Are seed enterprise limits hindering entrepreneurs?

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Written By Saeed Maleki

Are seed enterprise limits hindering entrepreneursChancellor George Osborne created the Seed Enterprise Investment Scheme (SEIS) in the Budget 2012 to launch small business startups via private investment.

For the startups, SEIS offer investment from experienced business people who are able to take risks (unlike the big banks, which may have rejected financing).

For investors, some of the most desirable tax breaks in the world are included in the legislation.

In 2012, Department for Business, Innovation and Skills figures showed that 102,000 new businesses begun trading at a rate 280 per day – increasing the number of UK-based small businesses to a record 4.9 million.

Contractors, freelancers, and self-employed workers starting these small businesses (defined as business with a maximum turnover of GBP 5.6 million and less than 50 employees) gave work to 14.4 million individuals.

In addition, the combined turnover of GBP 16.6 billion accounts for around three-quarters of private sector employment in UK – and 50% of the entire turnover of private businesses.

Matt Hancock, the UK’s Enterprise Minister, has stated that these developments “suggests the economy is turning a corner and the financial climate is supportive for entrepreneurs.”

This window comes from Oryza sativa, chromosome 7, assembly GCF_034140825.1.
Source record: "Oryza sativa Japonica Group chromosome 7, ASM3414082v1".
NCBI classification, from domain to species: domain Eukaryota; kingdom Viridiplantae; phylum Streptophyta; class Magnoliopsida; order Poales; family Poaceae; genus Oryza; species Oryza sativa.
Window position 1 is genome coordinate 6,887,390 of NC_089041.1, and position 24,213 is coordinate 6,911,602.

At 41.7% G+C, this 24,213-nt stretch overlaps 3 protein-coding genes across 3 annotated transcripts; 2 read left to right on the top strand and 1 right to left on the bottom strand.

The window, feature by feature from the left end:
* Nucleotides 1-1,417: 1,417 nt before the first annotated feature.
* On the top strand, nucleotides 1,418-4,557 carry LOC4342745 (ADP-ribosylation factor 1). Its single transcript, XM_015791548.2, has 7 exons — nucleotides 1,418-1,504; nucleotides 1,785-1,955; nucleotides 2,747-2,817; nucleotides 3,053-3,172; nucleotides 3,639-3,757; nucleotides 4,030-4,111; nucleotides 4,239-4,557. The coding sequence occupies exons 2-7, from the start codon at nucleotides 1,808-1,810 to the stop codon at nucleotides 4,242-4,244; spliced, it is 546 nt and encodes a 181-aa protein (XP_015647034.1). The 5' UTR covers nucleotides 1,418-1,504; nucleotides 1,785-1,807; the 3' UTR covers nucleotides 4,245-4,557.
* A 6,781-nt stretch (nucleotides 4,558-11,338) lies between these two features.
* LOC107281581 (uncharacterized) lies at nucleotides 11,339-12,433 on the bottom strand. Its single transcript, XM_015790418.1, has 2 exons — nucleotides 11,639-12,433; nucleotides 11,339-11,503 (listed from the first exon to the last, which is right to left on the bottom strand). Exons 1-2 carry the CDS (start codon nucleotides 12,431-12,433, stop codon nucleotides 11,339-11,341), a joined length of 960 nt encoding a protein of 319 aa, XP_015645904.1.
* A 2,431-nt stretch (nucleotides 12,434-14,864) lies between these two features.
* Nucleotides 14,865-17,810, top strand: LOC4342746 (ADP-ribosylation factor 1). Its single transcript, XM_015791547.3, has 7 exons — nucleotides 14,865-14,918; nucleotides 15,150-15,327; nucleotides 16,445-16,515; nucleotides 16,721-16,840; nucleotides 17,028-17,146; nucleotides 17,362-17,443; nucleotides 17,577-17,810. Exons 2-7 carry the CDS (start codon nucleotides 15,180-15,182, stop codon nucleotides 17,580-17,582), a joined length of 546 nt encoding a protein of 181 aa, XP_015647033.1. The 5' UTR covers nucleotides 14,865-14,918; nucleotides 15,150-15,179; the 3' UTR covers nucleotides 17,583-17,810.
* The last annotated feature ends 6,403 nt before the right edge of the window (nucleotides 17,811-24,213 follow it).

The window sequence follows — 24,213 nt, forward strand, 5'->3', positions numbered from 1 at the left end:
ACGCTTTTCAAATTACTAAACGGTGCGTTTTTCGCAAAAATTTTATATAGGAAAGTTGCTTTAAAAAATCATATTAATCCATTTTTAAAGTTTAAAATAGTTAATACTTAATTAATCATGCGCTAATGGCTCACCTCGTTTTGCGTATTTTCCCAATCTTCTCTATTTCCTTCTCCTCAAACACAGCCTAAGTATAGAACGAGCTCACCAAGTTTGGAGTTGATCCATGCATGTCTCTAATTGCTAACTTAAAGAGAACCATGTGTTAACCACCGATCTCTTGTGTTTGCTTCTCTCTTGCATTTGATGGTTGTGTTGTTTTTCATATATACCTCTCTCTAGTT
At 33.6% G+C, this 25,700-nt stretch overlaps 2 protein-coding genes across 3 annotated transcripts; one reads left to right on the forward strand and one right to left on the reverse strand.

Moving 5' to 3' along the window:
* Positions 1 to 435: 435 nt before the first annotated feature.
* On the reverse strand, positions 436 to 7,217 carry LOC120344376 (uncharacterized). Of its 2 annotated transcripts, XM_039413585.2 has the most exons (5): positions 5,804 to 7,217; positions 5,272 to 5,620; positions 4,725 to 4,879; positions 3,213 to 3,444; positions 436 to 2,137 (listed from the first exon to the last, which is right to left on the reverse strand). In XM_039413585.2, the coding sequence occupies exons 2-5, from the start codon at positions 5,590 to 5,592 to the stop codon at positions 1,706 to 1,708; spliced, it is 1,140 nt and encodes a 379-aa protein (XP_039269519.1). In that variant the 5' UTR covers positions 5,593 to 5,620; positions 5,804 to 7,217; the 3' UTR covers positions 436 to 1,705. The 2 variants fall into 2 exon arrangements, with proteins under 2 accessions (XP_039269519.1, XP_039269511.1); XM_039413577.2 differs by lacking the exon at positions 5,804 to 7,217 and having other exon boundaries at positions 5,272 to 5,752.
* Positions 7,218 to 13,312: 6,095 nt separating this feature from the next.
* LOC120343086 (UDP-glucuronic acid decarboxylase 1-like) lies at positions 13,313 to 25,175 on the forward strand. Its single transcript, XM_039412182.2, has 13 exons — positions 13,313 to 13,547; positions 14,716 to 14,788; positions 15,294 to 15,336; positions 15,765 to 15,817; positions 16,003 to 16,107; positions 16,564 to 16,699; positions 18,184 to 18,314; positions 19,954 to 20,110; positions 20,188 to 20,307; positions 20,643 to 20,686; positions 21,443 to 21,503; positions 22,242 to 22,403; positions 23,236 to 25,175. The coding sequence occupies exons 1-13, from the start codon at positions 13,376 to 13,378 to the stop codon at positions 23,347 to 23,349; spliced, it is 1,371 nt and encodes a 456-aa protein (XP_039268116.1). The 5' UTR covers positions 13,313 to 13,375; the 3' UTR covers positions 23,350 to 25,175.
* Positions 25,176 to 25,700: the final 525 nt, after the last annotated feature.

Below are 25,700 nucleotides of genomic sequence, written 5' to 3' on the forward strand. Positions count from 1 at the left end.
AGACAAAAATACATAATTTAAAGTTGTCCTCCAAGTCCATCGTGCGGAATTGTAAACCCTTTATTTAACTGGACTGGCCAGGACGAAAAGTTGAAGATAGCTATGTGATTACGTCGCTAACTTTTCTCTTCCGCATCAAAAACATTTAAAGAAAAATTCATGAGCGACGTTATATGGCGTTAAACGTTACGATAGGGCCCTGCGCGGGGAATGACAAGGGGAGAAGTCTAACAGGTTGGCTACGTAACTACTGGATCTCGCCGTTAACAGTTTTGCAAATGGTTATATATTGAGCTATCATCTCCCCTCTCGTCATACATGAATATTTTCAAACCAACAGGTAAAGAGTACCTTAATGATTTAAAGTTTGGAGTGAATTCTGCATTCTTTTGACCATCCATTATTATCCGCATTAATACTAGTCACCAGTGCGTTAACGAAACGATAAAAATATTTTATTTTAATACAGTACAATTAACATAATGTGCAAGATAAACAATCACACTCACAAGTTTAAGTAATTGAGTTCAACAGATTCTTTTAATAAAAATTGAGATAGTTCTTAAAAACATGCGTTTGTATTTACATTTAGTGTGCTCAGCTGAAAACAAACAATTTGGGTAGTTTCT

“The number of small businesses has increased by 447,000 since 2010, a rise of more than 10%.”

Nevertheless, he has asserted the need for further action, warning that “the Government has much more to do to foster entrepreneurs, like making employment rules and job creation easier.”

Another bone of contention frequently analysed is the investment limits – which are often seen as too low to create many business and therefore an obstacle for further SEIS adoption.

The limits

Investors can funnel GBP 100,000 per tax year into an SEIS – yet are hindered by the three-year maximum of GBP 150,000 in total.

SEIS expert Mark Payton of venture capitalists Mercia Fund Management argues that the increasing popularity of the schemes calls for a renewed look at the limits.

“Early-stage businesses face fundamental problems due to the lack of follow-on capital,” Payton claims.

Although the cash supports the startups, the capital limits means at a later stage the SEIS may not provide the goods – forcing startups to look for alternate sources of funding.

“While SEIS is a welcome tool for entrepreneurs that paves the way for business growth, more is needed if Chancellor George Osborne is serious about backing British businesses,” Payton continues – claiming that the investment limit should be raised to GBP 250,000 per business.

This will allow businesses to “speed up growth, increase export potential and to make more jobs.”

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